Equine Assisted Therapy participants to ride in expo

Emma Welch, 6, receives a trophy to represent her riding award for the  Therapeutic Riding Expo in 2015. (Courtesy photo)
By: 
SARAH RAINES
Staff Writer

A horse riding expo will be held at the Mississippi State University Horse Park on Friday, April 21, to showcase the skills participants in the MSU Extension Equine Assisted Therapy Program have gained throughout the semester.

This is the third annual Therapeutic Riding Expo. The program has been around since 1998, and is made possible by the Human Sciences Department Extension Service, and Animal and Dairy Sciences Department, which takes care of the horses. This year's riders range in age from 4 years old to 40 years old.

The expo is free to the public and any donations will benefit the program and its upkeep, from facilities to keeping the 12 participating horses healthy.

"We ride all year around and put on a show once a year for family members that don't get a chance to see them ride," said Cassie Brunson, the program coordinator and an instructor for the Equine Assisted Therapy Program.

Brunson has worked in the program for four years, and explained some of the impacts that equine assisted therapy can have on riders.

"Every rider has a different goal, and we do assessments at the beginning of each semester and determine what their goals are," Brunson said.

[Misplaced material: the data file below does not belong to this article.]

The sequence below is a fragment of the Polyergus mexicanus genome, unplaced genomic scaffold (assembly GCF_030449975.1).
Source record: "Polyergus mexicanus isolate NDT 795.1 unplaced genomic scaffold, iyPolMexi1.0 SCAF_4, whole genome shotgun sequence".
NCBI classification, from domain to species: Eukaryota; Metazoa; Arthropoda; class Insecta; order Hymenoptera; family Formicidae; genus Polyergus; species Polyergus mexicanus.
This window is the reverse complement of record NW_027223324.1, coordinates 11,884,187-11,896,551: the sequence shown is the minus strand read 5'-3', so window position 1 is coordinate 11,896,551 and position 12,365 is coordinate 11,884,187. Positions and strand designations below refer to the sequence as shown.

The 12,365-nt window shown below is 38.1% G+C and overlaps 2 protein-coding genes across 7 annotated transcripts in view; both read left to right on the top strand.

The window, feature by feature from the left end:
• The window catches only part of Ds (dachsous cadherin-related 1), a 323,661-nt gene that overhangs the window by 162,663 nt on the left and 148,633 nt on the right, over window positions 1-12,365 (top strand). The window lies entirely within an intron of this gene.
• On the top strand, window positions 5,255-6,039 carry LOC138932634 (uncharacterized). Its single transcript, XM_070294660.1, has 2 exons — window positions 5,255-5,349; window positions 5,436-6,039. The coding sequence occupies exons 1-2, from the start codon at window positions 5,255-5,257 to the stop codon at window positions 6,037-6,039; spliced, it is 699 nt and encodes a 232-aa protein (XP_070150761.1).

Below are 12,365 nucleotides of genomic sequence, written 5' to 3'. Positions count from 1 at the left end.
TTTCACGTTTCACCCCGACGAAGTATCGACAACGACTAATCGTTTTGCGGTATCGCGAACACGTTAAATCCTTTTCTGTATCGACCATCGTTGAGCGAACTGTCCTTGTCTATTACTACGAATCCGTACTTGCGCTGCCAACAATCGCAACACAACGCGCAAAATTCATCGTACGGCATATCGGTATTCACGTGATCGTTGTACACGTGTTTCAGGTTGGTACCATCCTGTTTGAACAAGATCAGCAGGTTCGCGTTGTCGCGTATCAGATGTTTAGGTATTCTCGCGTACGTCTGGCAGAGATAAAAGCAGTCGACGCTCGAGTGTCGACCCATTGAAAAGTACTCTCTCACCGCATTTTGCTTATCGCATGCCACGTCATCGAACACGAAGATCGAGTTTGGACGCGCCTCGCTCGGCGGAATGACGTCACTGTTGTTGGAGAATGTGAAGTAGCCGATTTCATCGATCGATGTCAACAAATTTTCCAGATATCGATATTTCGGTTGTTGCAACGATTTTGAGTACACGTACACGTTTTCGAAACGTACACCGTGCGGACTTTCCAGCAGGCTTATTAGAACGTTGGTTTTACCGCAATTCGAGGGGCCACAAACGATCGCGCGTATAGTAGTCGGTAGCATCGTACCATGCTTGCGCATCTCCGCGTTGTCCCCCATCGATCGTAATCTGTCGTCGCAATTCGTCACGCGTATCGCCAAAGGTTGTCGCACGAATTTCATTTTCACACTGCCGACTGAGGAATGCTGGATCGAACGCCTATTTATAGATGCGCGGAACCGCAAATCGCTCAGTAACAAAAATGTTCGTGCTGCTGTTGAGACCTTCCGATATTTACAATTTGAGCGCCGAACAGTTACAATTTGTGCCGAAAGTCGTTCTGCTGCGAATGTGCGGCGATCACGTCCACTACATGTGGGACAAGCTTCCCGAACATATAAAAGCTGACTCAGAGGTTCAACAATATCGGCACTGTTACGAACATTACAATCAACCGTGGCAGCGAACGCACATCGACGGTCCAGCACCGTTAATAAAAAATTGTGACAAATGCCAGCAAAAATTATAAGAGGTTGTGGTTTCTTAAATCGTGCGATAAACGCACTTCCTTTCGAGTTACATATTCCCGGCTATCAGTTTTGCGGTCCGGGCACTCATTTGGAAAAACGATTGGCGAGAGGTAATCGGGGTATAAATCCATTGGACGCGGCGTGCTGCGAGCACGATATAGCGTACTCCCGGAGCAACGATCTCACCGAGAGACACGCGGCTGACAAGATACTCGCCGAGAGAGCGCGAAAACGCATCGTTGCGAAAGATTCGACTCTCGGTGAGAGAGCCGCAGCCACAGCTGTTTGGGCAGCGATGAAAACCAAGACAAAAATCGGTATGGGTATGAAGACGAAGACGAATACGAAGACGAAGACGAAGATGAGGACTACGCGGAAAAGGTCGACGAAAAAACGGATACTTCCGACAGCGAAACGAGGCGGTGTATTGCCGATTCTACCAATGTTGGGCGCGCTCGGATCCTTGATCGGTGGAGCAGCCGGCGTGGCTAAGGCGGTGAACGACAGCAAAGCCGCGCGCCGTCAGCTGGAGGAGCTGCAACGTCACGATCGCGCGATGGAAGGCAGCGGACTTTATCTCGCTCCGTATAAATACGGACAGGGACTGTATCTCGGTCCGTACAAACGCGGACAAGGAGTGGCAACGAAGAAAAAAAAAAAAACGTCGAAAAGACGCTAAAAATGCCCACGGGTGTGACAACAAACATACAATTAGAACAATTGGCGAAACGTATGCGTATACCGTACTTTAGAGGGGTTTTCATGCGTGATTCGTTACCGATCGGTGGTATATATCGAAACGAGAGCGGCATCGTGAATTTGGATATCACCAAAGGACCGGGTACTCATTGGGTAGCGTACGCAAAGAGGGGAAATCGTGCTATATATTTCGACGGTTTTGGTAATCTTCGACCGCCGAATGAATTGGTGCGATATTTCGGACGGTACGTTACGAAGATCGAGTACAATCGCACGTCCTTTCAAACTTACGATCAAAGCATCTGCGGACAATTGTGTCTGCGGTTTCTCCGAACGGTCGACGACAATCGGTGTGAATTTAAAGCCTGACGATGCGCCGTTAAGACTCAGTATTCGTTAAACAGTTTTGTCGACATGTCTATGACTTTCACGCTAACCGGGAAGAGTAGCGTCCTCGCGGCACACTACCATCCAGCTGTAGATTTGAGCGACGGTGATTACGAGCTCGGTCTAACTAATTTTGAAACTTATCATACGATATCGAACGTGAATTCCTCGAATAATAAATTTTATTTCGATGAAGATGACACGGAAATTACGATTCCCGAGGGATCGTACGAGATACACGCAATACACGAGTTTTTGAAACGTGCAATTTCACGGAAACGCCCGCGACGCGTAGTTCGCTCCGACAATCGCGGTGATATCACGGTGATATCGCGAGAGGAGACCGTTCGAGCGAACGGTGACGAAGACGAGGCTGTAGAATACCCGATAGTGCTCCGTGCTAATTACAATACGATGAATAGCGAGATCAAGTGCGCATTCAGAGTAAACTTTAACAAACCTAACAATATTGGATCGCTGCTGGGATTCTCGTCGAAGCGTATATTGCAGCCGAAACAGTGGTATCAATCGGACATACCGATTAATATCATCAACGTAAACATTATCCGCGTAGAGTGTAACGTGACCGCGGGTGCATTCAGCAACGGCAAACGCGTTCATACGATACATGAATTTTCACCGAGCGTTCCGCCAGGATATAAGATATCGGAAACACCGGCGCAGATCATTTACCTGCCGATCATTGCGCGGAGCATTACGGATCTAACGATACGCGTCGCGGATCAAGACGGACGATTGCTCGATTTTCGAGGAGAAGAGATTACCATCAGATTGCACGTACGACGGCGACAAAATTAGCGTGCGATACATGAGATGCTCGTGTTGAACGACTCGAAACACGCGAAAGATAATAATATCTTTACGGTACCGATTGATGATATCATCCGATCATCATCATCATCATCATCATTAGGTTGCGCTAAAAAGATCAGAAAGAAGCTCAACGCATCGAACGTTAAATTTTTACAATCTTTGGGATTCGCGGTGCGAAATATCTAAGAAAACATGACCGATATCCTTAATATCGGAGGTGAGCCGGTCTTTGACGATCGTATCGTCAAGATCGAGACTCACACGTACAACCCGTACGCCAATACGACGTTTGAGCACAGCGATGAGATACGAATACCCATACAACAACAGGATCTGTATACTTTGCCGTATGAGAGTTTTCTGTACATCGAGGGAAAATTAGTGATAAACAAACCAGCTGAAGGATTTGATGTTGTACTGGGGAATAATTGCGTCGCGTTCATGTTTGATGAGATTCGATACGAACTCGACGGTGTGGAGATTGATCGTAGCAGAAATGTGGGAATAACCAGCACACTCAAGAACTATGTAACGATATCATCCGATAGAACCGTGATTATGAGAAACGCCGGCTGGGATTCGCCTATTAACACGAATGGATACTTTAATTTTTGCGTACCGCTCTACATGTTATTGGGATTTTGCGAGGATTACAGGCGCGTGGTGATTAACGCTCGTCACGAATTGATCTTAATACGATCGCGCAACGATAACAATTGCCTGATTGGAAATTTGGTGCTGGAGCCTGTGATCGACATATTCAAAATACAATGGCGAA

Brunson said many riders are in wheelchairs and wish to build their core muscle strength and their legs. When an individual who is used to being in a wheelchair is put on a horse, it stretches out the legs and the pelvis.
"The movement of a horse also mimics that of a human," Brunson said. "It exercises those muscles as if they're walking. And, when you are siting up on a horse, your core is engaged the whole time."

Some riders attend for the social aspect and to be active. There are different games and activities that riders can participate in.

Since the program is under Mississippi State University, it follows the schedule of the university, but during the semester, there are weekly sessions for riders. This semester, the program served around 46 riders.

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